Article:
Client portal. Clients and their advisors have always called looking for documents. After the tidal wave of 2012 trusts and gift planning, the information needed by CPAs for their permanent files, to prepare gift tax returns, etc. will be dramatically greater than in the past. And clients, as so often happens, will call looking for copies of trusts or other documents, even if they were previously provided. One of the vendors, My Personal DataSafe, offers a possible solution. Create a cloud based client portal on which to store copies of key executed client documents that the client can access and possibly permit his other advisers to access. There are a host of potential issues that this presents, but the benefits seem pretty substantial. I met yesterday with my computer consultants for them to evaluate the above vendor’s offering, as well as that of other competitors. The process is underway and we’re likely to select an outside vendor and begin the set up over the next three months. We’ve already determined that we won’t use this for any client that doesn’t first sign a written authorization, including an acknowledgement of the risks involved. This client portal will create another service for clients desiring it and add more efficiency in terms of saving, looking for and transmitting documents to clients and their advisors, long after the documents have been completed and disseminated. This is consistent with the practice efficiencies Jonathan spoke about at a prior institute.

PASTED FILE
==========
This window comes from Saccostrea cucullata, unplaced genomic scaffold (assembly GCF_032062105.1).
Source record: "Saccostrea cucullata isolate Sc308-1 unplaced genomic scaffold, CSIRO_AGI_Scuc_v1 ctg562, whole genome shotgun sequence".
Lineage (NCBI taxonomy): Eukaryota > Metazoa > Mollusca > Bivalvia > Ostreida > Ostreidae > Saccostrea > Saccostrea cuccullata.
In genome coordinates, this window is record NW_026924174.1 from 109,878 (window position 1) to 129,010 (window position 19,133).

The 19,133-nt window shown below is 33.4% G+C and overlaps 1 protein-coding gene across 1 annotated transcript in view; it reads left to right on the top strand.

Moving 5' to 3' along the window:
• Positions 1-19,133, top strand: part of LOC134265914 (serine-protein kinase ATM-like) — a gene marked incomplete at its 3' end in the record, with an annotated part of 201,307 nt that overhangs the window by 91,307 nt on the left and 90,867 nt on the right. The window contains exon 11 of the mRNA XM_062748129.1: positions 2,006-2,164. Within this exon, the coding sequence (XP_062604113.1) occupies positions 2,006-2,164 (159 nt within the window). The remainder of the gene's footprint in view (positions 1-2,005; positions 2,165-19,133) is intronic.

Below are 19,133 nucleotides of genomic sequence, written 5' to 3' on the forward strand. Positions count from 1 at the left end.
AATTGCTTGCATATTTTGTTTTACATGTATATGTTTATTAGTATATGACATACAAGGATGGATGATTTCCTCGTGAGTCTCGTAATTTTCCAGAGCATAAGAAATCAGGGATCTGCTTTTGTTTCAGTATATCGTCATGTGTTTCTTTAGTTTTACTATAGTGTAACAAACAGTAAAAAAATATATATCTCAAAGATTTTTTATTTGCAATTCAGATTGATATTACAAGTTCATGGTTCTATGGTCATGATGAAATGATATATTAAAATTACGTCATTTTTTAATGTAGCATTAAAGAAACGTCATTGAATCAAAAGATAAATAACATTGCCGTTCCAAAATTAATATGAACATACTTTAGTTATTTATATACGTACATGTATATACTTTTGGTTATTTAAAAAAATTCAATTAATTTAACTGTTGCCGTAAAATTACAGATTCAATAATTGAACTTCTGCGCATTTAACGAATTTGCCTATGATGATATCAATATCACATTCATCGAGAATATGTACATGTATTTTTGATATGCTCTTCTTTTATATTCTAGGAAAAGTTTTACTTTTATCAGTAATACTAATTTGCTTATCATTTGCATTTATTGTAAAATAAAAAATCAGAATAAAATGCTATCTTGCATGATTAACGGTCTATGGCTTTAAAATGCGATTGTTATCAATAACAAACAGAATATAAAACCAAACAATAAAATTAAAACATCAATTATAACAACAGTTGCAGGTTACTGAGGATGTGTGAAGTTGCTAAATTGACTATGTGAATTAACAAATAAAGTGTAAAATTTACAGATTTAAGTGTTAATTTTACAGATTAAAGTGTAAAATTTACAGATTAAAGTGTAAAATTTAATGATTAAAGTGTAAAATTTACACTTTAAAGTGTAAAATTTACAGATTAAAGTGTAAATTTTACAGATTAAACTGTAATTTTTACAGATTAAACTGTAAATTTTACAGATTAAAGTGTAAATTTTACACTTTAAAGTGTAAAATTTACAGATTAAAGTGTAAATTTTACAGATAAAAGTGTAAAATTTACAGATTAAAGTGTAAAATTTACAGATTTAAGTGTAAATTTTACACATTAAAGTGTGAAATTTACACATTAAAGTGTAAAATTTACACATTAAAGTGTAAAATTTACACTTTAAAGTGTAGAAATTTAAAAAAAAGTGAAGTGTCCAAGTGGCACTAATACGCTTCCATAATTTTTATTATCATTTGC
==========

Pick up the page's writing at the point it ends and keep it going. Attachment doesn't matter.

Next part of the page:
Client personal needs. Merely creating a plan and documents, and even helping implement that plan, is often not enough. Coordinating with care managers to provide independent evaluations of clients, especially an elderly or ailing client whose family lives at a distance, can be a vital part of the planning process and even integrate with the mechanisms incorporated into a revocable living trust for the client’s protection. By the way, if I do have a beef with this year’s presentations, the comments almost always presumed that clients with these challenges were elderly. With 130 million Americans facing the challenges of chronic illness, these aren’t elder issues, but people/client issues. It would certainly behoove the Institute to address planning for this large segment of all our client bases. IKOR USA, Inc. was one of the exhibitors. I spoke with Eric Maynard, Managing Director of IKOR of Northern New Jersey. Their focus is on helping advisors improve a client’s personal well-being and quality of life by addressing medical management issues, environmental, psycho-social and other client needs. We plan to explore opportunities to better incorporate this type of expertise into our practice. This isn’t the Medicaid planning Bernard Krooks, Esq. lectured about Monday morning, but a broader perspective on helping clients whose financial position puts them beyond those concerns.